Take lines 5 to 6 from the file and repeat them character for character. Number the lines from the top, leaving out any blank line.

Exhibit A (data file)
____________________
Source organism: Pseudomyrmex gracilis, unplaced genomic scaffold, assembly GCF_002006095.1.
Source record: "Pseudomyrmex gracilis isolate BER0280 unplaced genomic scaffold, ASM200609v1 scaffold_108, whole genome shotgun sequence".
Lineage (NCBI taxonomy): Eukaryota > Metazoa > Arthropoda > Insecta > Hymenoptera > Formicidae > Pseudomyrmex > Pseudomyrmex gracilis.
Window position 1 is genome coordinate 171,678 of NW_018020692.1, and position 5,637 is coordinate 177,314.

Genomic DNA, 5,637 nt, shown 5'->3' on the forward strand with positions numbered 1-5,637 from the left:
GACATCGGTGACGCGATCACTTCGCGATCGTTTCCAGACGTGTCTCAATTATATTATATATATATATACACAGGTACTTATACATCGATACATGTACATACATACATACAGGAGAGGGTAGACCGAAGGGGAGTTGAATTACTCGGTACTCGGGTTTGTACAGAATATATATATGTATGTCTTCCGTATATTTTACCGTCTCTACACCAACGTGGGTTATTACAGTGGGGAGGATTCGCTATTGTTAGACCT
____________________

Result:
Genomic DNA, 5,637 nt, shown 5'->3' on the forward strand with positions numbered 1-5,637 from the left:
GACATCGGTGACGCGATCACTTCGCGATCGTTTCCAGACGTGTCTCAATTATATTATATATATATATACACAGGTACTTATACATCGATACATGTACATACATACATACAGGAGAGGGTAGACCGAAGGGGAGTTGAATTACTCGGTACTCGGGTTTGTACAGAATATATATATGTATGTCTTCCGTATATTTTACCGTCTCTACACCAACGTGGGTTATTACAGTGGGGAGGATTCGCTATTGTTAGACCT